The Tao of Steve:
    3 lessons on maximizing reproductive choices:

    be not needy,
    be excellent,
    be gone.

    like the person in brown of UPS.

    the pun or the alliterative?

  18. huxrules says:

    My take on Ron Paul is this – he hooks people in with ideas that most have never heard of before. This is very healthy – as the Repubs and Democrats don’t have anything fresh. Unfortunatly most of his ideas are untested and don’t address any of the monster problems facing western society at the moment. Half of his soultions are for problems that would have been better addressed 50 years ago. How is going on the gold standard going to feed the hungry anyways?

  19. rootless says:

    Mark E Hoffer,

    I was not using “quotes in defense”, but, merely, pointing that Individual to Ron Paul’s own explanation–on the Topic..

    No, of course you weren’t. You just accidentally quoted the one verbal declaration by Paul that seemed to contradict the statement made before according to which Paul’s positions were anti-immigrant and, at the same time, calling the presentation where Paul’s views were called anti-immigrant as “Agitprop”.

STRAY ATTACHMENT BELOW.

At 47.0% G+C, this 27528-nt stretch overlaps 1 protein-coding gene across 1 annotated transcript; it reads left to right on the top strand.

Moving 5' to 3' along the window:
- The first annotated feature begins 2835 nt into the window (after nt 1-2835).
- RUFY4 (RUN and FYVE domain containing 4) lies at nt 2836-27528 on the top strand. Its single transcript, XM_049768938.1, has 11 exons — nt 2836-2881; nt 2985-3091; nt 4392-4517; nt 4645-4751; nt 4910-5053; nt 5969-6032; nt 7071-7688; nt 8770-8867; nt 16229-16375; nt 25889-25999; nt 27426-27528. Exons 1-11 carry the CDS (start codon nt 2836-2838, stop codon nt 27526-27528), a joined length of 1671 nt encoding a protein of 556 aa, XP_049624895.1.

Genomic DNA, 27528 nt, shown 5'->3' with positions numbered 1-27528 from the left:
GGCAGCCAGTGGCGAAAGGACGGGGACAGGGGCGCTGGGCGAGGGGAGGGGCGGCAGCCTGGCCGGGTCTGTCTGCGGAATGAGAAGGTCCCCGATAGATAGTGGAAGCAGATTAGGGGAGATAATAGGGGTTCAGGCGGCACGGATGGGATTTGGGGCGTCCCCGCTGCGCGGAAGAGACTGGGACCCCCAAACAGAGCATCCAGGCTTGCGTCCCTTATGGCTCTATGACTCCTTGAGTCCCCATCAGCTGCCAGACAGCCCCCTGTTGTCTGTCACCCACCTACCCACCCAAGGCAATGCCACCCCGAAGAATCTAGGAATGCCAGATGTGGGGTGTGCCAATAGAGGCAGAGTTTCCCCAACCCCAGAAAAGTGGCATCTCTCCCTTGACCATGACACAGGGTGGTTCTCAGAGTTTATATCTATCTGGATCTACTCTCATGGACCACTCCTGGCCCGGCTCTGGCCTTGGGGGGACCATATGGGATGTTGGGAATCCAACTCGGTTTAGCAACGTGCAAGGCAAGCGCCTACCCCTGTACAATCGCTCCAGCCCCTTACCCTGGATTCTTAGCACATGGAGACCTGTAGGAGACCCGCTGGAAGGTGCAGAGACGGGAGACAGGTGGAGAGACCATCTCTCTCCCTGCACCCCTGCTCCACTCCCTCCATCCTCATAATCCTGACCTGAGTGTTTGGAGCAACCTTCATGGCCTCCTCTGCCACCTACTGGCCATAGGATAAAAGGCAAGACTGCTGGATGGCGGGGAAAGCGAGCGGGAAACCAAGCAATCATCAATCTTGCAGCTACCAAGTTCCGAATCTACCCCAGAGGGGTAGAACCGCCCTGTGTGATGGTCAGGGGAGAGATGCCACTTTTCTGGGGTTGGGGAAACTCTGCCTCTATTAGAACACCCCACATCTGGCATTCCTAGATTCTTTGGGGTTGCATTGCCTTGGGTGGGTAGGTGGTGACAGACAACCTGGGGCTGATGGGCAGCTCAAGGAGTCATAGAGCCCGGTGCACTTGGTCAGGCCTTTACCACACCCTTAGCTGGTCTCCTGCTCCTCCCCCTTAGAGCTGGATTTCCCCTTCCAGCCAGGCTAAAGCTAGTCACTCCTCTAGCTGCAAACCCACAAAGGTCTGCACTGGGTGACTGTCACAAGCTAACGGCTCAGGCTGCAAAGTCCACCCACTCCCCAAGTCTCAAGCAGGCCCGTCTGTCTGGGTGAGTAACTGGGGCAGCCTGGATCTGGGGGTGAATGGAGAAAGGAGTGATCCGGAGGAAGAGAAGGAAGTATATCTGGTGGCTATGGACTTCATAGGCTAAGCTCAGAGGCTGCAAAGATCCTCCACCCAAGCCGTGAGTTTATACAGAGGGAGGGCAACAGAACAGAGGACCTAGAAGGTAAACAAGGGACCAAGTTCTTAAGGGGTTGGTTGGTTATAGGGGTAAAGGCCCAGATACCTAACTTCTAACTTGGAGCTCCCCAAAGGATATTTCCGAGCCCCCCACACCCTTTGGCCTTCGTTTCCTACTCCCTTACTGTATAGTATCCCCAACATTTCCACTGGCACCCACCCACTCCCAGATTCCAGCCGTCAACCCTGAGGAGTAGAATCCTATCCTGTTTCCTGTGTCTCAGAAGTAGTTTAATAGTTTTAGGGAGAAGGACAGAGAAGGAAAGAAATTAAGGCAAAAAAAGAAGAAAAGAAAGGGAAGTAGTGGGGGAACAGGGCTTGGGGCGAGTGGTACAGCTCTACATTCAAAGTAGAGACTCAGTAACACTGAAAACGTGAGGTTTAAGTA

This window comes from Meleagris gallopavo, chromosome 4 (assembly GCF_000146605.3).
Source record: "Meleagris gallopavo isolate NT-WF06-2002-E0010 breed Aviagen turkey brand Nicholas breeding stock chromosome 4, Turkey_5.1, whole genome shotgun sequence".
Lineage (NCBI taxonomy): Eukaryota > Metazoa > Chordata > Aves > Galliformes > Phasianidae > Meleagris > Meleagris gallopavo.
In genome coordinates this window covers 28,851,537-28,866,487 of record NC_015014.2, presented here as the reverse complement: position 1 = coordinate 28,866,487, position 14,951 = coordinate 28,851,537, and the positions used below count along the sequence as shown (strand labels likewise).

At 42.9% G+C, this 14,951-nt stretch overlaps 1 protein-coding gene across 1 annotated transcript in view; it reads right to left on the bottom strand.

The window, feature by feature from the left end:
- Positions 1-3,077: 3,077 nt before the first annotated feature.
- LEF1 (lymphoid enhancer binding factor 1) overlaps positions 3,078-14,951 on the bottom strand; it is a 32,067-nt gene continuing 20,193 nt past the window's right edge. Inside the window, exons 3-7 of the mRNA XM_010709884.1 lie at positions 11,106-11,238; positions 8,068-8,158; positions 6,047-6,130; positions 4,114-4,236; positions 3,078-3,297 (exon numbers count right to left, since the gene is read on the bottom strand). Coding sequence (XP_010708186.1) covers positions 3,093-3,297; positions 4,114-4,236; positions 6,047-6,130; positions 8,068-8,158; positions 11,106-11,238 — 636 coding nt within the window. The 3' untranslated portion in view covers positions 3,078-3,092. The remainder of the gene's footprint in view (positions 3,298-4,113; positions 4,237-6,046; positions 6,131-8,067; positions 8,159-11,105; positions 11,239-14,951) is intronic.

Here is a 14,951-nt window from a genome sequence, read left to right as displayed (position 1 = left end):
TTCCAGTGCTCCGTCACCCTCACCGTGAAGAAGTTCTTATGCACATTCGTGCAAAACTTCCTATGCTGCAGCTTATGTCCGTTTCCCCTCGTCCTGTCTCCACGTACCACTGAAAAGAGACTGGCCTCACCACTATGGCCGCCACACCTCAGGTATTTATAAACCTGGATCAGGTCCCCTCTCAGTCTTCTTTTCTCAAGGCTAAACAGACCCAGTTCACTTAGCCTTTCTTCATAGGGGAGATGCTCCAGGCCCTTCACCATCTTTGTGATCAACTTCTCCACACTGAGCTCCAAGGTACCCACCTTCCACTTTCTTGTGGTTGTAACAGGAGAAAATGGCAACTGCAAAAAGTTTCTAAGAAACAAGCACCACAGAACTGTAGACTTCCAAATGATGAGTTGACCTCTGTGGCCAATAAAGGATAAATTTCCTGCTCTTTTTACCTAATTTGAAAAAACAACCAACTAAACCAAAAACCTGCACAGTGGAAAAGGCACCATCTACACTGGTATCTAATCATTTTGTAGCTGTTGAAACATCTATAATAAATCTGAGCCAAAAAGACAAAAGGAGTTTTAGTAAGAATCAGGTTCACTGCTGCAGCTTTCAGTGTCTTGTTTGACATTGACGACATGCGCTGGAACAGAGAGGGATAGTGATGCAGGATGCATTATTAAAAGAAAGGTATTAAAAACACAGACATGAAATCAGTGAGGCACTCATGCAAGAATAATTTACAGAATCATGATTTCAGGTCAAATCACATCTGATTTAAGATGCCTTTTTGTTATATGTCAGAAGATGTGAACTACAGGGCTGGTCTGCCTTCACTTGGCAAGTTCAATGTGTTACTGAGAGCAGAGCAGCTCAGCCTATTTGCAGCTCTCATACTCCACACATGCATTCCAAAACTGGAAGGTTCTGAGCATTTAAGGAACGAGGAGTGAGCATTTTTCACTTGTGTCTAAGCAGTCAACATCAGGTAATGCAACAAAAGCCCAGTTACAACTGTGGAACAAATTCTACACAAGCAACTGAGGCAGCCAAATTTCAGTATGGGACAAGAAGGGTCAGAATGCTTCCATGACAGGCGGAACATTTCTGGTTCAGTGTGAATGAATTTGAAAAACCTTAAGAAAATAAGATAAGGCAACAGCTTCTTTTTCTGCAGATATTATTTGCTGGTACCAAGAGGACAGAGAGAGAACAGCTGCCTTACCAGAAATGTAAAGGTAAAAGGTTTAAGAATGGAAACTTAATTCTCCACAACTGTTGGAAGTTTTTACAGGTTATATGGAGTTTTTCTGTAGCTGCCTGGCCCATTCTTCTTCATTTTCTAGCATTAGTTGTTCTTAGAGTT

Definition of context:

    1: the parts of a discourse that surround a word or passage and can throw light on its meaning.
    (Reference: http://www.merriam-webster.com/dictionary/context)

  20. RW says:

    Those who haven’t spent some time in and thinking about places like the southern US or South Africa will have trouble understanding folks like the Pauls. The parochial is a matter of identity but also a medium of power.

    The term racist has become so abused and conflated with bigotry that its original sense as a designation for a supporter and beneficiary of a discriminatory and oppressive social system is lost. And I’m not sure it would be an appropriate designator for the Pauls in any case.